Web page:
I joined the church when I was 18, and that set me back in coming to terms with my homosexuality. But that was probably for the good, since it trained me to live asexually for a few years, until I met my wife at BYU and married her. (And I am truly thankful for her and my wonderful children.) I believed the church's rhetoric that my SSA was a consequence of the sinful choices I had made, and that I would grow out of it when I got married and could have regular sex. The married sex was good, but with that increased sexual activity I also found an increased hunger for men and to be accepted as a man. However, I never went 'all the way' sexually with another man, although I could have a couple of times cruising for some kind of connection. For many years I programmed my life to be absorbed in work and family and church, and simply shut out my feelings of attraction. I'm less willing to do that now, and have chosen a path to understand my heart better, and still love the Lord for it all.

I am a man of practised faith. I know of God's goodness through personal experience, even though I have suffered injustices when it comes to finances and employment and what some people do to each other. My heart is more tender, I've chosen to be more accepting of those things I cannot change and empathetic to the plights of people struggling in a world of pride and indifference. I hope that I can overcome my own pride and enmity towards the Lord, submitting to his will more freely. I struggle with cynicism and critical thinking when it comes to our shared religion. I want to believe that it is all directed by revelation, but I suspect that many times the Lord is willing to let us evolve slowly as a people and a culture, allowing our church leaders the bias and prejudice of their tradition. I also acknowlege that change is a matter of timing, and the Lord will direct events as the saints are willing or able to embrace change. We saints are not always as humble and loving as we would like to think we are.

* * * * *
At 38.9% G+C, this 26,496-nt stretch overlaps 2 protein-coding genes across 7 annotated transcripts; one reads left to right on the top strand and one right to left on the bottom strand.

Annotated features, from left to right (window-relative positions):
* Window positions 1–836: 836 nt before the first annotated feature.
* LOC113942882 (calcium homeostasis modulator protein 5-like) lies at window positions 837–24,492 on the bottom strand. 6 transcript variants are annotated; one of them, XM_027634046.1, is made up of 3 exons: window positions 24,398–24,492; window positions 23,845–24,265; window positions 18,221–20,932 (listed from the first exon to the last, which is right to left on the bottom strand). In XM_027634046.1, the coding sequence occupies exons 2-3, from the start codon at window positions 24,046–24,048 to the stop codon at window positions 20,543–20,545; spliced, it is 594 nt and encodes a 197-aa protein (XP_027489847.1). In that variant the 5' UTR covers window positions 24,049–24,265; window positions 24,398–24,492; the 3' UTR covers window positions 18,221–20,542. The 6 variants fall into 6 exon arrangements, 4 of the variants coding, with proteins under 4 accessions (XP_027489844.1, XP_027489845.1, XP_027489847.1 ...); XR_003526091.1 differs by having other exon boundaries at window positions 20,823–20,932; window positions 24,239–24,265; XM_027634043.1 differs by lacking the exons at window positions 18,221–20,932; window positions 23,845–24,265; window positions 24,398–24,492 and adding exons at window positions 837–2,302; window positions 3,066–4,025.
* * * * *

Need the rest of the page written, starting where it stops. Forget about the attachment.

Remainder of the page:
I'm distressed by the church's role in the whole Prop 8 controversy, and in general it's lack of inclusiveness towards gays, feminists and intellectuals. What a shame, what a loss of human resource available to build a more global and powerful body of Christ. I see much of the church's singular attitudes as a power struggle to maintain the status quo: well-intending, but entirely convicted men denying those with different political/social/spiritual agendas a seat at the Lord's table. I fear at times that our leaders are not being led by divine revelation, but I have hope that eventually the Lord will make His will known in more conclusive ways and that the church will be more receptive to follow. I guess time will tell, and I remain in the church, on the side of safety, ignoring the prejudice and trying to work on my own personal agendas of faith, hope and charity, praying for better understanding while also trying to develop stronger integrity.